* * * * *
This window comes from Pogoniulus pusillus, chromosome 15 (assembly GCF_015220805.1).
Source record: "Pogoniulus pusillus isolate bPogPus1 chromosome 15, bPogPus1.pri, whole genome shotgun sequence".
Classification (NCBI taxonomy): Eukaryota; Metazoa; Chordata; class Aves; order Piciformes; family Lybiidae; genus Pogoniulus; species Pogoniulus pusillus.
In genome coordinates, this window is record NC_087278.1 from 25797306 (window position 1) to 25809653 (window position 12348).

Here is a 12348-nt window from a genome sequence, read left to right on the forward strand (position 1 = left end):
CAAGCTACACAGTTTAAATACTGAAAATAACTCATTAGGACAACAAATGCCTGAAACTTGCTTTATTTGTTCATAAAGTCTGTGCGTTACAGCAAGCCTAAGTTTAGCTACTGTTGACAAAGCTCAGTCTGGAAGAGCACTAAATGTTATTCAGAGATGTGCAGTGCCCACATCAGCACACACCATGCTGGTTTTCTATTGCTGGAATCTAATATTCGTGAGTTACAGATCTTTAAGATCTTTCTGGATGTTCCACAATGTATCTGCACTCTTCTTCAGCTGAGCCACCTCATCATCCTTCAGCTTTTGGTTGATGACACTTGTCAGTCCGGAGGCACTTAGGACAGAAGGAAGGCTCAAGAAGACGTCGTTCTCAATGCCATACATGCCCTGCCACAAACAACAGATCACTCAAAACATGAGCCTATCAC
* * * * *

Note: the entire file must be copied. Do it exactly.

This window comes from Pogoniulus pusillus, chromosome 15 (assembly GCF_015220805.1).
Source record: "Pogoniulus pusillus isolate bPogPus1 chromosome 15, bPogPus1.pri, whole genome shotgun sequence".
Classification (NCBI taxonomy): Eukaryota; Metazoa; Chordata; class Aves; order Piciformes; family Lybiidae; genus Pogoniulus; species Pogoniulus pusillus.
In genome coordinates, this window is record NC_087278.1 from 25797306 (window position 1) to 25809653 (window position 12348).

Here is a 12348-nt window from a genome sequence, read left to right on the forward strand (position 1 = left end):
CAAGCTACACAGTTTAAATACTGAAAATAACTCATTAGGACAACAAATGCCTGAAACTTGCTTTATTTGTTCATAAAGTCTGTGCGTTACAGCAAGCCTAAGTTTAGCTACTGTTGACAAAGCTCAGTCTGGAAGAGCACTAAATGTTATTCAGAGATGTGCAGTGCCCACATCAGCACACACCATGCTGGTTTTCTATTGCTGGAATCTAATATTCGTGAGTTACAGATCTTTAAGATCTTTCTGGATGTTCCACAATGTATCTGCACTCTTCTTCAGCTGAGCCACCTCATCATCCTTCAGCTTTTGGTTGATGACACTTGTCAGTCCGGAGGCACTTAGGACAGAAGGAAGGCTCAAGAAGACGTCGTTCTCAATGCCATACATGCCCTGCCACAAACAACAGATCACTCAAAACATGAGCCTATCAC